Dietary Supplements: Not All They're Cracked Up To Be
our understanding of nutrition and its daily value have led to numerous
products and supplements aimed at improving our lives today and in the
future. While these products are supposed to make us healthier and
extend our lives in the process, new information from the American
Association of Pharmaceutical Scientists (AAPS) shows how some
supplements may be more detrimental than beneficial.
information was presented at the AAPS Dietary Supplements Forum at the
end of June. At the forum, consumers were recommended to conduct
thorough research before purchasing any supplement in which they were
interested. This recommendation came from meeting chairman Dr. Larry
Augsburger, an immediate past president of AAPS and a professor at the
University of Maryland School of Pharmacy. Augsburger said consumers
should research each supplement because reading labels and comparing
prices does not give the customer concise information about the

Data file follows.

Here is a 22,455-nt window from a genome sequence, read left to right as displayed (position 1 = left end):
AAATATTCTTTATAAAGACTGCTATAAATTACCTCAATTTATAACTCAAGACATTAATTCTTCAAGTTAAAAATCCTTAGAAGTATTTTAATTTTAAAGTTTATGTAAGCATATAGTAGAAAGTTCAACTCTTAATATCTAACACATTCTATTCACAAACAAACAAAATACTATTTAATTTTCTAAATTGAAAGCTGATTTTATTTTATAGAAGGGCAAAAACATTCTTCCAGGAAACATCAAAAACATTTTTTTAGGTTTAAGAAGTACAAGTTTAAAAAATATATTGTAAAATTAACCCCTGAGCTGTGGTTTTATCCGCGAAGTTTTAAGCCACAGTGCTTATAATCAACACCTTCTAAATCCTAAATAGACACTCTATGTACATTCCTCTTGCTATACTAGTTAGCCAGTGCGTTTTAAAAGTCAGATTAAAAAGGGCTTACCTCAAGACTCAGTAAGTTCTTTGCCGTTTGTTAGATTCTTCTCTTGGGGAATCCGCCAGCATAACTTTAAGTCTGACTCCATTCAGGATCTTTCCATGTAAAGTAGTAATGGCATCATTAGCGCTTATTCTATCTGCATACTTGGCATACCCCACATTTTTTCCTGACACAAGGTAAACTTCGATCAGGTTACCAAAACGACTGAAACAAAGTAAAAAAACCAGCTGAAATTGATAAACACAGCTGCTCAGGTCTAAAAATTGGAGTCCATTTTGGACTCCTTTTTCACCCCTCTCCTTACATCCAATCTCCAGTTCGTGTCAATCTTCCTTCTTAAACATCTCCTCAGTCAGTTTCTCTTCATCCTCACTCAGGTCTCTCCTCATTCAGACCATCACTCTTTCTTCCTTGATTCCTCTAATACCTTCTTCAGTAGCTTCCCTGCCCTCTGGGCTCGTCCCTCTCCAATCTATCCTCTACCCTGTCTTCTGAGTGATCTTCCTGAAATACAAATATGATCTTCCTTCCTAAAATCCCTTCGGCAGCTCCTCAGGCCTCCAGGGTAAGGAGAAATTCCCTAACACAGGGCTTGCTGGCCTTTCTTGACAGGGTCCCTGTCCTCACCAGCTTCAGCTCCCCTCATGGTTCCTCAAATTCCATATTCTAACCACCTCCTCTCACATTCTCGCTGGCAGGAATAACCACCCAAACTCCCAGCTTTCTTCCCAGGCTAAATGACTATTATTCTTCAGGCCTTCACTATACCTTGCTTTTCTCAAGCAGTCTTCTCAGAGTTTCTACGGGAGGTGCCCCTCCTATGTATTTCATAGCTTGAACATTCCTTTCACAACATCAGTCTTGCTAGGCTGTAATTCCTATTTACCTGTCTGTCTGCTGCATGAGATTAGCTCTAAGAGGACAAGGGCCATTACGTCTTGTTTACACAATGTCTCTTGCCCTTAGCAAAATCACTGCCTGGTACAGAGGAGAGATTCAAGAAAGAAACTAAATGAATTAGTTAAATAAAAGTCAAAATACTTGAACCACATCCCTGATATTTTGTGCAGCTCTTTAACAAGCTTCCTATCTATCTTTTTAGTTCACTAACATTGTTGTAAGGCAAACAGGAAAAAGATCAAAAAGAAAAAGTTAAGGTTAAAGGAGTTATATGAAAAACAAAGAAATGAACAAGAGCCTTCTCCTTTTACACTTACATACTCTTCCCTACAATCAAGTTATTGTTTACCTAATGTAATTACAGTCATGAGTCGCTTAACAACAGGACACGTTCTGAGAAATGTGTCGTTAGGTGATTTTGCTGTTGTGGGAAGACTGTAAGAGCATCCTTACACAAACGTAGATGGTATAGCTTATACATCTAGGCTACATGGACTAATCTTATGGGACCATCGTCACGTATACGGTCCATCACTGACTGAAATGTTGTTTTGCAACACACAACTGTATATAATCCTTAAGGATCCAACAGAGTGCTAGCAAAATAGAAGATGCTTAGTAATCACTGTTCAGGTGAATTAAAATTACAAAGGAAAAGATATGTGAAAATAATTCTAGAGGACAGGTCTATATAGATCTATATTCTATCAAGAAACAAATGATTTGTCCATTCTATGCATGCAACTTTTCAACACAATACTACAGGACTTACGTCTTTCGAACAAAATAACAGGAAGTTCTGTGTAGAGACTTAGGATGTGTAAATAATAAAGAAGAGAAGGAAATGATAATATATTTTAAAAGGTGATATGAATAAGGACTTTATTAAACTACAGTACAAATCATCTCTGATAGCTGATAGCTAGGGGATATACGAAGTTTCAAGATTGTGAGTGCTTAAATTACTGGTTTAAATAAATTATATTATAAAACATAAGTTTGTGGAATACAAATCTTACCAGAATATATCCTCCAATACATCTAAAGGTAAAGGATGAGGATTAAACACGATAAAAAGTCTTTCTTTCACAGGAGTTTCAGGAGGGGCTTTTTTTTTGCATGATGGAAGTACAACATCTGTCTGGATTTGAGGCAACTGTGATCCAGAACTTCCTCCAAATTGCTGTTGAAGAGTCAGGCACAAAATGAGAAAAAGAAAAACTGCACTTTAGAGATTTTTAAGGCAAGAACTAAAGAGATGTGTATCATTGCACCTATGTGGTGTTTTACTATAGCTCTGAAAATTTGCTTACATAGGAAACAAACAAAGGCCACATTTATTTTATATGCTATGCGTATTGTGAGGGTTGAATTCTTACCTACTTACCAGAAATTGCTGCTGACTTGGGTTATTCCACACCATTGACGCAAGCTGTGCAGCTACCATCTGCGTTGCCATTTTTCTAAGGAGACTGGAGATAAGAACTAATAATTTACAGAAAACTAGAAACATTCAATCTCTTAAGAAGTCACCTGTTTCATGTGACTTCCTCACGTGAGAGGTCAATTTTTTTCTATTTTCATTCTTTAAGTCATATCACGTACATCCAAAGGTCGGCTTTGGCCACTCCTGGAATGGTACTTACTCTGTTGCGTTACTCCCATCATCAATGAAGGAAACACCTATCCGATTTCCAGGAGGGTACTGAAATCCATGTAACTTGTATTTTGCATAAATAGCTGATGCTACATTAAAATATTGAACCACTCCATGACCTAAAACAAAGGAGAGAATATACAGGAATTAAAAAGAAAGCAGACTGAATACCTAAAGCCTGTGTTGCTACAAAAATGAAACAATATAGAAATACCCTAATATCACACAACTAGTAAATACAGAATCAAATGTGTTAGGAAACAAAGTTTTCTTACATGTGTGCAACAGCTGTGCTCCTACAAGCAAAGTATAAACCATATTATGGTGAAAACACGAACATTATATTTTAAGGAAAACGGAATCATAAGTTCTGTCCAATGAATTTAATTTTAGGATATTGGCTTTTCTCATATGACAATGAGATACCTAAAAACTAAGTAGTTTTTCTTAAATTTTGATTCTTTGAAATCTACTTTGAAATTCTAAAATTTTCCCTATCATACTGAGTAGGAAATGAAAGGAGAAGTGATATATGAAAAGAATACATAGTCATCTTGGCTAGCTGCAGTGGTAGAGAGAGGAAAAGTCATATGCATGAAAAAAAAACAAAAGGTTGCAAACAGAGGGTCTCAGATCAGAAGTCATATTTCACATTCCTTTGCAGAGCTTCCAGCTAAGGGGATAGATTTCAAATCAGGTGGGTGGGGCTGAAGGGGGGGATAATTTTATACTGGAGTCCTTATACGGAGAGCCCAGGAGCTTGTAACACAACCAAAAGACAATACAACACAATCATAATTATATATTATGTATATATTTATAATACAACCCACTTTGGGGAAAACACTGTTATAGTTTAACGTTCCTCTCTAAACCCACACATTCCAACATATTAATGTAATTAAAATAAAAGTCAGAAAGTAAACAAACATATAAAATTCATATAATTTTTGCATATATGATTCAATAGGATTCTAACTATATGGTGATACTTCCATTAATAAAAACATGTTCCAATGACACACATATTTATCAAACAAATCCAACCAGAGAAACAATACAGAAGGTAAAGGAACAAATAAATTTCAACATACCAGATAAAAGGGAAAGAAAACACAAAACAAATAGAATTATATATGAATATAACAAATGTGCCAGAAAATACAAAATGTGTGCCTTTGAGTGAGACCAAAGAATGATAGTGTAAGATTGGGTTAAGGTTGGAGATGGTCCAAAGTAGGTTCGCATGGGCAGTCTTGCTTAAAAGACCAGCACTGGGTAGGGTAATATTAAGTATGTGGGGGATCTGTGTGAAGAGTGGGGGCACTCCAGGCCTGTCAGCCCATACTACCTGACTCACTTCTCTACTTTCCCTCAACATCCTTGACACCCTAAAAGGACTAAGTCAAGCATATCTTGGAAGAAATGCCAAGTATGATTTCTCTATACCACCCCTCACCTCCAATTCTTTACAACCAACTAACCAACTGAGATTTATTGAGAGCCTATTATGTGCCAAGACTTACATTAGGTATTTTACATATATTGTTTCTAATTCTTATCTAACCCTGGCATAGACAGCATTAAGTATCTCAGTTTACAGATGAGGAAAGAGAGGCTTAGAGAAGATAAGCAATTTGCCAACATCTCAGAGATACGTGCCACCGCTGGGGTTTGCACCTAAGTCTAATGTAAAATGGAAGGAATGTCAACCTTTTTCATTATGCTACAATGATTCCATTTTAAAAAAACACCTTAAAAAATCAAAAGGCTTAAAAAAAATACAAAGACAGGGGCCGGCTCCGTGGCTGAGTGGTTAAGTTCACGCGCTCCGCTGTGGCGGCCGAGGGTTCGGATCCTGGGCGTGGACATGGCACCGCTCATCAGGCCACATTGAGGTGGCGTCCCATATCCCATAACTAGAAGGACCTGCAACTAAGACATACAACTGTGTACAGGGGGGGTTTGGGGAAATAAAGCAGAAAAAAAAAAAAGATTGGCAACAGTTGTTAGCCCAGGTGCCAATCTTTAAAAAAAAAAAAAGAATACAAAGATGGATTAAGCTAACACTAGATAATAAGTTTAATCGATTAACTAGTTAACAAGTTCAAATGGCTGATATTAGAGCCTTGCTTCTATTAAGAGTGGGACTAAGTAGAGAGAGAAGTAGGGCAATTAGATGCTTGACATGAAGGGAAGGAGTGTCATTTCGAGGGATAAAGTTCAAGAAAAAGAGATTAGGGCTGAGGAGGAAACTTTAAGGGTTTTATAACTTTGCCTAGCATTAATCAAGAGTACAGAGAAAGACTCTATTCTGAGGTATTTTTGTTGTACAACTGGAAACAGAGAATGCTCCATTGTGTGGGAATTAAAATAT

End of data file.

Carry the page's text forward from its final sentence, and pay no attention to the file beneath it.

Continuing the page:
efficacy of supplements or possible side effects.
government or industry standards are put into place, consumers must
take it upon themselves to learn the nuances of dietary supplements and
to protect themselves from potential dangers, not to mention from
wasting their money no less-than-efficacious products," Augsburger
He said customers should be able to answer these questions about supplements:
- Could the
product interact negatively with your prescription medications? For
example, one particular energy bar for women does not warn about
excessive Vitamin-K that may interfere with certain blood-clotting
- Is the
product absorbable in its purchased form? Substances added to herbs or
botanicals to create a capsule or pill can affect their ability to be
adsorbed. In one study, two of nine commercial Melatonin products did
not disintegrate after more than 20 hours.
- Are there
additional warnings or cautions about the category of dietary
supplements that the manufacturer chose to omit? A popular
over-the-counter memory concentrate with ginkgo biloba has potential
drug interactions with medicines that prevent blood-clotting, yet the
label contains no warning.
also recommended that consumers only use products cited positively in
clinical trials, and that they not choose products based on price,
since there is no relation to price and quality.
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